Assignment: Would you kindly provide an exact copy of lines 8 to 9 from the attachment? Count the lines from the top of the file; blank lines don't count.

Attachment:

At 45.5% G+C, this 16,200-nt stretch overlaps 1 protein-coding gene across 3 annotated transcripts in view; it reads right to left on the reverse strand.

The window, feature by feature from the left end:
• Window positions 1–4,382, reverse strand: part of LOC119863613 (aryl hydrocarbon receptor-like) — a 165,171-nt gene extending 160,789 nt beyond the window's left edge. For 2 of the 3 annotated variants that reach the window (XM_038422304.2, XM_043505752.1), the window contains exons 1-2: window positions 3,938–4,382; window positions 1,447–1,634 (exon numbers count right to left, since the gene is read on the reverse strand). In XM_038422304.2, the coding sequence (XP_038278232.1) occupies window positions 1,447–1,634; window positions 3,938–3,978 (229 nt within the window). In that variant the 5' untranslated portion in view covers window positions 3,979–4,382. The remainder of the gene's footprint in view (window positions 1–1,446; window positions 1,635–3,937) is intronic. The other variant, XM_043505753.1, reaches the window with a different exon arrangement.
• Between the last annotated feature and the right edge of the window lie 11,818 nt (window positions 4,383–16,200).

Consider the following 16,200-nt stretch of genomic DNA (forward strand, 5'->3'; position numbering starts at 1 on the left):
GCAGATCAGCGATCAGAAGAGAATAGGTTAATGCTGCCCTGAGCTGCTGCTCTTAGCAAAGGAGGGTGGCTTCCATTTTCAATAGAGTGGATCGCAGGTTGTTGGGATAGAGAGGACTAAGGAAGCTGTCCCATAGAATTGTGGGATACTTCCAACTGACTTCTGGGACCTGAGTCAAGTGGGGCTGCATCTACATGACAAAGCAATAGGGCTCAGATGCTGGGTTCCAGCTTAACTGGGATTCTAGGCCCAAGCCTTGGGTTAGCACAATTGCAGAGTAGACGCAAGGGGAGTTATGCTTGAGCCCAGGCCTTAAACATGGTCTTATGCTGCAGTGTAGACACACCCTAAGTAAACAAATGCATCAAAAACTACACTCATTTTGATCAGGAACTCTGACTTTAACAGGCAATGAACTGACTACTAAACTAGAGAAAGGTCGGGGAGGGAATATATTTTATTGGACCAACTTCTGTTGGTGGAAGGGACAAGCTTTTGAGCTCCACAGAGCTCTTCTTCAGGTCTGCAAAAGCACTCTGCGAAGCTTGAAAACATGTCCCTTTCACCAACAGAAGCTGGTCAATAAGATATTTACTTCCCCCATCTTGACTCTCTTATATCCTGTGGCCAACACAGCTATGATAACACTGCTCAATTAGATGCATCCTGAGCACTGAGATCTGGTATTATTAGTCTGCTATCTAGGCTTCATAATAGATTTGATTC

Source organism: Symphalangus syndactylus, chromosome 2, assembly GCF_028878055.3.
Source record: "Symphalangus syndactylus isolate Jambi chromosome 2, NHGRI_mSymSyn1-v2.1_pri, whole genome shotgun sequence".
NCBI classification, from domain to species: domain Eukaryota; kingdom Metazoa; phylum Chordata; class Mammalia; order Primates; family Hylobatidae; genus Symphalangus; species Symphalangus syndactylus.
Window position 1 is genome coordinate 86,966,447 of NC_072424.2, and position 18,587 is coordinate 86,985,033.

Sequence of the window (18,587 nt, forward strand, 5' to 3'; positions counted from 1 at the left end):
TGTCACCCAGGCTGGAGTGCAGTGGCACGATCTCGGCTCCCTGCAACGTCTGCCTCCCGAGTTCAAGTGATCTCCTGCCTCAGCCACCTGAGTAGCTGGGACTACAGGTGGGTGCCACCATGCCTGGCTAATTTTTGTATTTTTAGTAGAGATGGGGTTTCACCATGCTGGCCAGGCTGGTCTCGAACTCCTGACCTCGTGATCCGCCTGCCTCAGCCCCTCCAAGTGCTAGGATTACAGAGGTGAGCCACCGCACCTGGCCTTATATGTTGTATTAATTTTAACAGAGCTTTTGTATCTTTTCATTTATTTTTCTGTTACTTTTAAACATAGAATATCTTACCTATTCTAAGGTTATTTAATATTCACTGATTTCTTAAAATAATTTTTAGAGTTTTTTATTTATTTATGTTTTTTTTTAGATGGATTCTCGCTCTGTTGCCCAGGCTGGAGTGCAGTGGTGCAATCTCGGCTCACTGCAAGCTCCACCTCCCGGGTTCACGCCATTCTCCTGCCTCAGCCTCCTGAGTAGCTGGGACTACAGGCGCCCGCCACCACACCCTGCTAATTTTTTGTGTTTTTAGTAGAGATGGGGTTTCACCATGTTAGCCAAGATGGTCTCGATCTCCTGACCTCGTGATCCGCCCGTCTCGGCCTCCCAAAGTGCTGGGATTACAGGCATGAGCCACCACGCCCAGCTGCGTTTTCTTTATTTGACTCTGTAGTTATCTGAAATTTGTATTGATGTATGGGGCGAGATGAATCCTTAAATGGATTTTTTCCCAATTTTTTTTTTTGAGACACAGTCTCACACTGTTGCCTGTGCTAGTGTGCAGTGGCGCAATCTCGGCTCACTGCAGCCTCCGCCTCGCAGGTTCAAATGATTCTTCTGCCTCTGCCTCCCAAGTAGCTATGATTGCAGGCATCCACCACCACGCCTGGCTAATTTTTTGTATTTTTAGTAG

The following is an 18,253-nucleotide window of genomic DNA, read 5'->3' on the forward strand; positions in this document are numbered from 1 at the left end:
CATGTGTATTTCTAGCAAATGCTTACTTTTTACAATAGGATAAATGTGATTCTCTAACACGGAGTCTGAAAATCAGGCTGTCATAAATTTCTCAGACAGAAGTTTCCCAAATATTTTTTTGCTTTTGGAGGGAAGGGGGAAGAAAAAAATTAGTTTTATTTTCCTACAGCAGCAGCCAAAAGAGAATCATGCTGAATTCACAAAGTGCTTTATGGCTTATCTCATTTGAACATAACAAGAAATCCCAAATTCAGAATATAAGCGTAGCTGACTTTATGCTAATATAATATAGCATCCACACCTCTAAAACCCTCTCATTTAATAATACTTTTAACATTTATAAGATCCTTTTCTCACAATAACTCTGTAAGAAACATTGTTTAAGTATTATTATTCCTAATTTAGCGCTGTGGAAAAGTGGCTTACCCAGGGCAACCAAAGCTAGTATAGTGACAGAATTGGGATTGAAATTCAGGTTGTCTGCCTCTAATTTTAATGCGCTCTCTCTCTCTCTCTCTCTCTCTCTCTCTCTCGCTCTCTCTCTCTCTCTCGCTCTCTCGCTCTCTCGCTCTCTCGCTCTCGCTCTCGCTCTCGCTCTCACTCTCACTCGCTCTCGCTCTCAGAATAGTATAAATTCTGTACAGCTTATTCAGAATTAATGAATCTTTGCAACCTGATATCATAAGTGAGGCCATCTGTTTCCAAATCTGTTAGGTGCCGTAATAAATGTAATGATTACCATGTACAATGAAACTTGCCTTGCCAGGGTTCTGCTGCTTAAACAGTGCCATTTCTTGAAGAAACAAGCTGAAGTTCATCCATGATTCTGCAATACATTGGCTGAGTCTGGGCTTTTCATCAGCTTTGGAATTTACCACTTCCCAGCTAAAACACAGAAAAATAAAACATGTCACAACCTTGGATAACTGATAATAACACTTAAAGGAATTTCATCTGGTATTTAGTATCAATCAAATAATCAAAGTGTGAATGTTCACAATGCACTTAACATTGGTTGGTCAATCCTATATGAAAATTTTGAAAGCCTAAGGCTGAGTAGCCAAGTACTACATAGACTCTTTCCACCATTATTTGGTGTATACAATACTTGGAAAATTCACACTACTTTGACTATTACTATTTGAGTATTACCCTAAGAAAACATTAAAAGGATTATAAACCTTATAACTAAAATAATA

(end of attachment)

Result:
Source record: "Symphalangus syndactylus isolate Jambi chromosome 2, NHGRI_mSymSyn1-v2.1_pri, whole genome shotgun sequence".
NCBI classification, from domain to species: domain Eukaryota; kingdom Metazoa; phylum Chordata; class Mammalia; order Primates; family Hylobatidae; genus Symphalangus; species Symphalangus syndactylus.